Webster alumnus documents Chelsea Manning’s trial


After serving six years of her 35-year sentence, Chelsea Manning was granted clemency by former president Barack Obama and will be released in May. For one Webster University alum, Manning’s release will be the end of a long journey.

Manning, a former army private, was convicted of 21 charges, including several for espionage, when she released thousands of classified documents to WikiLeaks. Webster alumnus Clark Stoeckley, an artist and activist, has been advocating for Manning’s freedom ever since.

Stoeckley graduated from Webster University with his BFA in Alternative Media. He later moved to New York to receive his MFA in Performance and Interactive Media Art from Brooklyn College.

In March 2011, Stoeckley created the WikiLeaks Top Secret Mobile Information Collection Unit for a Chelsea Manning rally at the White House. The truck, emblazoned with the WikiLeaks logo, became a wellknown sight at protests.

In December, when Manning’s pretrial hearings began, Stoeckley said he drove the truck to the court martial held on Fort Meade, Maryland along with banners and signs for protests outside the military base.

“I attended those proceedings everyday, drawing everything I could and tweeting my illustrations during recesses,” Stoeckley said.

After 18 months of Stoeckley covering the pretrial as a courtroom sketch artist and blogger, WikiLeaks founder Julian Assange connected Stoeckley with his publisher, OR Books, to make his sketches into a graphic novel. Stoeckley said he spent about six months finishing the drawings and choosing the most important snippets of testimony transcripts for his graphic novel, The United States vs. Private Chelsea Manning, that has since been published.

Jeffrey Hughes, the Hunt Gallery director, said in a previous article from The Journal that Stoeckley’s passion for the topic comes from his belief that art can be a form of political activism.

Stoeckley said many lawmakers and media outlets exaggerated and made false claims that Manning’s leaks caused harm to national security or the deaths of soldiers and sources.

“At no point during her trial did a witness substantiate these lies, and the prosecution certainly never proved it,” Stoeckley said. “I believe that WikiLeaks will continue to operate for a long time despite attempts from various governments to shut down the site, cut off their banking, run smear campaigns, extradite Assange, and prosecute them for conspiracy to commit espionage.”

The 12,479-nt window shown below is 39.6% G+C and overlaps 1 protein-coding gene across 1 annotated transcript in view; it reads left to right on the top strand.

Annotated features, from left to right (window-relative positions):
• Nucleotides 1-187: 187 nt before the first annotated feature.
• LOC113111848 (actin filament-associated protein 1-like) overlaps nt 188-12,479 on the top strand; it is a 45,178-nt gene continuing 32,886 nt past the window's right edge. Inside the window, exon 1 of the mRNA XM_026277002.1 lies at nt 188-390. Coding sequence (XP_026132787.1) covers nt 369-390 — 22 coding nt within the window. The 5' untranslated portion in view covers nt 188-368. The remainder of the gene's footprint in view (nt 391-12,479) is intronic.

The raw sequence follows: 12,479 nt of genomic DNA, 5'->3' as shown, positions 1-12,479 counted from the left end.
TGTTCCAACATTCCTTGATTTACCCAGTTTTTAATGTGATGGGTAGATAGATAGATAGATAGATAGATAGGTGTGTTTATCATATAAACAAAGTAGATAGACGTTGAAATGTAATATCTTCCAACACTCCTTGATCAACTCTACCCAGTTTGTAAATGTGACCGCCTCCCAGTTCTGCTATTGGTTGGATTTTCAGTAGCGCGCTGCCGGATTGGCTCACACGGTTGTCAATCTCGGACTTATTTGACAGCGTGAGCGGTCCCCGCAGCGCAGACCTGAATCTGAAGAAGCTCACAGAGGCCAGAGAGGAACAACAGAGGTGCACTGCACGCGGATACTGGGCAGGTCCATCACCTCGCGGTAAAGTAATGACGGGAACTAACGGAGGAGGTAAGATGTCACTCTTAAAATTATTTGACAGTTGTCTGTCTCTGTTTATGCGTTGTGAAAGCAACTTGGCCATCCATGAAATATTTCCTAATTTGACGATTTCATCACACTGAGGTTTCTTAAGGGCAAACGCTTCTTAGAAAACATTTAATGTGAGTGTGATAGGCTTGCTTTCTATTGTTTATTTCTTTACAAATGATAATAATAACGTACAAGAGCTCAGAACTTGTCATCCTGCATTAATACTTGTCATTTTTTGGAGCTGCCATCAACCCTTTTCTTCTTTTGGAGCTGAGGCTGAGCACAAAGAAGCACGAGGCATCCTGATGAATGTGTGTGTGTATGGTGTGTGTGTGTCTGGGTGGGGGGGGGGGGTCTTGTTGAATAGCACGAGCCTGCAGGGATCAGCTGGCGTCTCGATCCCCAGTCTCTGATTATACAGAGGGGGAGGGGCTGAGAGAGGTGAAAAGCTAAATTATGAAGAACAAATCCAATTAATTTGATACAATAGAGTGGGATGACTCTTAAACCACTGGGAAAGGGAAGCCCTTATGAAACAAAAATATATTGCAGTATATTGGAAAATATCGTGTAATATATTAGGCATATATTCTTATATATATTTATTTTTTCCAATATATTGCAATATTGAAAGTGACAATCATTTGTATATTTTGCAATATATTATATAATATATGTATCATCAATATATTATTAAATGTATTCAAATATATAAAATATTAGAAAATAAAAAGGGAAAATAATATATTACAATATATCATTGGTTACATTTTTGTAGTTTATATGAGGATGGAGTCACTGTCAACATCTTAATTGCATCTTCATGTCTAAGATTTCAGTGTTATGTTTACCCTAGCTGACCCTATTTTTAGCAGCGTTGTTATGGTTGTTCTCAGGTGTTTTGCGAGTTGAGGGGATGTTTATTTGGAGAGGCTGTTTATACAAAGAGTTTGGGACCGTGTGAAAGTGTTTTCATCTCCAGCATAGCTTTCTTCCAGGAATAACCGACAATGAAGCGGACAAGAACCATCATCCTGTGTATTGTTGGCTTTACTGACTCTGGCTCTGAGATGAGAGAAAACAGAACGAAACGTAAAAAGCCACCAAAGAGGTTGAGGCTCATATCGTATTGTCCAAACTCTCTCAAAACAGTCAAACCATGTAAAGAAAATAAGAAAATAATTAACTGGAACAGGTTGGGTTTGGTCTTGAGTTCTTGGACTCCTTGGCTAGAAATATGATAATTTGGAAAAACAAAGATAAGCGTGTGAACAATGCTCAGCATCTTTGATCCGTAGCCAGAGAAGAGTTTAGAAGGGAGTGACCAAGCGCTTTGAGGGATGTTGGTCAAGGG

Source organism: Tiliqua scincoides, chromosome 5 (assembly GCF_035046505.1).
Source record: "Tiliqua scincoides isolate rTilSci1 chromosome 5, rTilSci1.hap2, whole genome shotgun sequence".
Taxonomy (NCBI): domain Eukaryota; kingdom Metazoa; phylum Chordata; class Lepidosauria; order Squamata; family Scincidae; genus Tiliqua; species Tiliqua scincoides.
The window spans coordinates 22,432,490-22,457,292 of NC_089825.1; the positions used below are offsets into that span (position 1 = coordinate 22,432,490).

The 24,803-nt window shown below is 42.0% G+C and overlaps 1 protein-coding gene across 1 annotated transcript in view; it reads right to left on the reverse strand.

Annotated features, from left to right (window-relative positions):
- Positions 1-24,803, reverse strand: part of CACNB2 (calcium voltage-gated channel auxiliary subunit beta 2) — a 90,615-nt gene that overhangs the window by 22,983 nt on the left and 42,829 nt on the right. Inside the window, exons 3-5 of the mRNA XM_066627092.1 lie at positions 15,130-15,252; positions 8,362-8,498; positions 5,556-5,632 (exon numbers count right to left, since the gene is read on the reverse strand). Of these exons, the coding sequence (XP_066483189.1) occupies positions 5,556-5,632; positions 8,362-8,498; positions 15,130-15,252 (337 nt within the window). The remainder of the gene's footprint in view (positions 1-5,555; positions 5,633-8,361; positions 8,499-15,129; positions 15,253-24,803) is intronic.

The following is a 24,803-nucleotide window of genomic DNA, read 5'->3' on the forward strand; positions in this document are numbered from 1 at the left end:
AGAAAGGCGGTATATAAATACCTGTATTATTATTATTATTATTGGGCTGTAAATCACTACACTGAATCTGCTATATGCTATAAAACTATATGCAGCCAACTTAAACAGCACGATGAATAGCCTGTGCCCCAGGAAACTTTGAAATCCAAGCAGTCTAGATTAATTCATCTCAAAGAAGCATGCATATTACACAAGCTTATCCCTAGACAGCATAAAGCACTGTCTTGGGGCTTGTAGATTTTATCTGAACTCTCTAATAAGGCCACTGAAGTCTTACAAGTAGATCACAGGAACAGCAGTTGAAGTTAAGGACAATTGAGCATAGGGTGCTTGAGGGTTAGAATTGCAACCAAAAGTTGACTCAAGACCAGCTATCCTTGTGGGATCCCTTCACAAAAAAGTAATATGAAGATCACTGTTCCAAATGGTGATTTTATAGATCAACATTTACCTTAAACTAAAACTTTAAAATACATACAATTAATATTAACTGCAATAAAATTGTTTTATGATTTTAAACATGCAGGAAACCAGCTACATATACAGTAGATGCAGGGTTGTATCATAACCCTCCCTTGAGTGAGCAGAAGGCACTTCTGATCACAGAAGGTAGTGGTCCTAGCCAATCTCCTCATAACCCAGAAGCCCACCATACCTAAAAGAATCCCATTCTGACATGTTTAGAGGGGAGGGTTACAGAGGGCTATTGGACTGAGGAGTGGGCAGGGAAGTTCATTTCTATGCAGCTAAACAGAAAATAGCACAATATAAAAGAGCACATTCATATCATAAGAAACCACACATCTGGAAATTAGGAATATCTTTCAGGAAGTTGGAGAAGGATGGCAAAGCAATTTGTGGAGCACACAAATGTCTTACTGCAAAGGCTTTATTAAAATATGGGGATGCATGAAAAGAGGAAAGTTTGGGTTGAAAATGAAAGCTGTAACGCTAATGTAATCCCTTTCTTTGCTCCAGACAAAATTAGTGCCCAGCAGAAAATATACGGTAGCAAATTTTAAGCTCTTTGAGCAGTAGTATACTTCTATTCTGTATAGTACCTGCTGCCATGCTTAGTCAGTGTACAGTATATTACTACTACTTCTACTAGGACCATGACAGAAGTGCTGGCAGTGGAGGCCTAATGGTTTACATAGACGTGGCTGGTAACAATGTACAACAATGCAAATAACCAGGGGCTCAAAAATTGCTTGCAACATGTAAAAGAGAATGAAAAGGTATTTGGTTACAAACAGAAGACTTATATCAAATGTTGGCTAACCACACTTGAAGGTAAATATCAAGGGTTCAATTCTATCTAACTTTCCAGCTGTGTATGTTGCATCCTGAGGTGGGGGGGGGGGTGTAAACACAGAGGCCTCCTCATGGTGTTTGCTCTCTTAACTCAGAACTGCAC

Stoeckley said he hopes major leaks come out of the Donald Trump administration, as well as other governments around the world.

“I could not have foreseen that the issue of WikiLeaks was going to have such an enormous bearing on the course of recent American history,” Hughes said.

Hughes said he is convinced WikiLeaks influenced the election results, but still sees the merit of their actions.

“Personally, I find the question of Chelsea Manning difficult when it turns into state secrets,” Hughes said. “How are the American people going to know otherwise?”

“WikiLeaks has changed journalism and has inspired mainstream news outlets to develop anonymous submission platforms to stay relevant and compete with alternative media organizations,” Stoeckley said.

In a recent article in The Guardian, an online publication reporting on American and international news for a global audience, Manning wrote an oped stating that Barack Obama’s legacy is a warning against not being bold enough in progressive policymaking.

Stoeckley said he shares the same opinion as Manning. He said that the Republicans wouldn’t budge, but Obama was willing to compromise and negotiate.

“I firmly believe that America needs an unapologetic progressive leader to stand up to the right-wing conservatives who are unwilling to cooperate,” Stoeckley said.

In response to Manning’s oped, Trump took to Twitter to call Manning an “ungrateful traitor” who should never be released from prison.

Stoeckley’s Twitter reply: “She has done more to make America great than you ever will.”

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